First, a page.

LAPD Cmdr. Andrew Smith said the department did ask for the information to be removed and CabinCr3w said the group did not remove it.

The group said their actions were a response to the LAPD raid on the Occupy LA encampment and their treatment of protesters.

"It all comes from those [LAPD] actions, and how the protesters are now being treated like criminals for practicing a fundamental right," a member of CabinCr3w wrote to KPCC in an online chatroom.

Smith said the majority of those listed on site were not involved in clearing the Occupy LA encampment and a few have been retired.

"They’re private citizens trying to live their lives in peace after serving 30 years," Smith said. "Now somebody throws all their personal information into the public forum. Most of those people were not involved in the Occupy LA clearing…They just got ahold of random police officers, and some random civilians who had nothing to do with that."

At 8 a.m. Thursday the group sent out a tweet saying: “Now that we have the attention of the #LAPD maybe u should look into ways to treat protesters better, WE are humans not garbage.”

Smith said the department had worked hard to give protesters ample notice and avoid arresting people.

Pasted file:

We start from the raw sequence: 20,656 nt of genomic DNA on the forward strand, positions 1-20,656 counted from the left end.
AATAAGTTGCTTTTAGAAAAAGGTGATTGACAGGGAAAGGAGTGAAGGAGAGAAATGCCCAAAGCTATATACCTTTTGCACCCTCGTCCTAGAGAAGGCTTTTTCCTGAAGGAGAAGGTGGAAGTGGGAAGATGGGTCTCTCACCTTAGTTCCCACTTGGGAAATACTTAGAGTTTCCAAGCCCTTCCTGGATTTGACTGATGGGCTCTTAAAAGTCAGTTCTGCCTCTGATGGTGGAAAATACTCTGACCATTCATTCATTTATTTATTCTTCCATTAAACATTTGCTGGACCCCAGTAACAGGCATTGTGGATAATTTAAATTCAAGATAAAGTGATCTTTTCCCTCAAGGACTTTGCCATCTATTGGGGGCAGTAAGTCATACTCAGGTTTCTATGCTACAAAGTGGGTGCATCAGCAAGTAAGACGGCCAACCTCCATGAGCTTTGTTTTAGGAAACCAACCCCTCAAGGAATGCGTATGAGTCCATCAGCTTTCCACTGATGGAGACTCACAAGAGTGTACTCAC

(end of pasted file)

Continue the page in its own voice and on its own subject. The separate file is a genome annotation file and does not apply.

"There’s always going to be one or two people who are upset about something," Smith said. "But gosh, we gave everybody a chance to disperse. We begged people to clear the Occupy area so we didn’t have to arrest anybody."

The member of CabinCr3w said “the bay knows us from OpBART.” In August, Anonymous shut down four Bay Area Rapid Transit (BART) stations in San Francisco after BART police decided to shut cell phone service to prevent a planned protest against the shooting death of Charles Hill, a homeless man killed by BART police officers in July. BART officials said the protests would lead to platform overcrowding and unsafe conditions.

The information on the LAPD brass was put on the site “Sticky Paste,” a copy and paste sharing site anyone can post onto without an account. The site owner, Eric, who declined to give his full name, created the site less than a year ago and said he did not know anything about CabinCr3w.

Eric said he does not regularly maintain “Sticky Paste.” He said he had no idea the group posted LAPD information on his site. He runs the site from New Jersey and said he noticed strange code on it a couple months ago, but did nothing about it. “On the website now, I see a whole bunch of spam,” Eric said.